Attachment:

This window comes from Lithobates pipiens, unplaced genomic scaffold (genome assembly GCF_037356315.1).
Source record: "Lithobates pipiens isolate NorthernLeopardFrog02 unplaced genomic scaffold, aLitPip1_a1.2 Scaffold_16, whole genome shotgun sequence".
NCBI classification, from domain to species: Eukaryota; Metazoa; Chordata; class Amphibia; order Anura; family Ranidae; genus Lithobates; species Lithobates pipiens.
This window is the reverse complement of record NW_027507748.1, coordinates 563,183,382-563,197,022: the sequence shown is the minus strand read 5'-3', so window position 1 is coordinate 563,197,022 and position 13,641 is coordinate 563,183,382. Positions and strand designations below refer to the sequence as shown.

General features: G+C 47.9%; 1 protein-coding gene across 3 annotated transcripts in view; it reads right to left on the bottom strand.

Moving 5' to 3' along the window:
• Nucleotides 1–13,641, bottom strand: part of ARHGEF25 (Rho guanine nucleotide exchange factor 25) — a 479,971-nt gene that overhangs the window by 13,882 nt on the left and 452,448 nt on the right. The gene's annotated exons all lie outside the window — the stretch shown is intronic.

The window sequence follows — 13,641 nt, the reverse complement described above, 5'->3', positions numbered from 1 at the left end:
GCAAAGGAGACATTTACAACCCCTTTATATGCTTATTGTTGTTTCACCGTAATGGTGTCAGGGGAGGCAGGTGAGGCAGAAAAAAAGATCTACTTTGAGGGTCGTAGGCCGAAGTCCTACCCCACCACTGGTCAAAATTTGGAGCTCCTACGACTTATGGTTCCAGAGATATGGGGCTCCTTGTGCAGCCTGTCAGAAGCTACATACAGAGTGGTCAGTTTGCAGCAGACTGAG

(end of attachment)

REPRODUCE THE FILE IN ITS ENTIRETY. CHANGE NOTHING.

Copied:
This window comes from Lithobates pipiens, unplaced genomic scaffold (genome assembly GCF_037356315.1).
Source record: "Lithobates pipiens isolate NorthernLeopardFrog02 unplaced genomic scaffold, aLitPip1_a1.2 Scaffold_16, whole genome shotgun sequence".
NCBI classification, from domain to species: Eukaryota; Metazoa; Chordata; class Amphibia; order Anura; family Ranidae; genus Lithobates; species Lithobates pipiens.
This window is the reverse complement of record NW_027507748.1, coordinates 563,183,382-563,197,022: the sequence shown is the minus strand read 5'-3', so window position 1 is coordinate 563,197,022 and position 13,641 is coordinate 563,183,382. Positions and strand designations below refer to the sequence as shown.

General features: G+C 47.9%; 1 protein-coding gene across 3 annotated transcripts in view; it reads right to left on the bottom strand.

Moving 5' to 3' along the window:
• Nucleotides 1–13,641, bottom strand: part of ARHGEF25 (Rho guanine nucleotide exchange factor 25) — a 479,971-nt gene that overhangs the window by 13,882 nt on the left and 452,448 nt on the right. The gene's annotated exons all lie outside the window — the stretch shown is intronic.

The window sequence follows — 13,641 nt, the reverse complement described above, 5'->3', positions numbered from 1 at the left end:
GCAAAGGAGACATTTACAACCCCTTTATATGCTTATTGTTGTTTCACCGTAATGGTGTCAGGGGAGGCAGGTGAGGCAGAAAAAAAGATCTACTTTGAGGGTCGTAGGCCGAAGTCCTACCCCACCACTGGTCAAAATTTGGAGCTCCTACGACTTATGGTTCCAGAGATATGGGGCTCCTTGTGCAGCCTGTCAGAAGCTACATACAGAGTGGTCAGTTTGCAGCAGACTGAG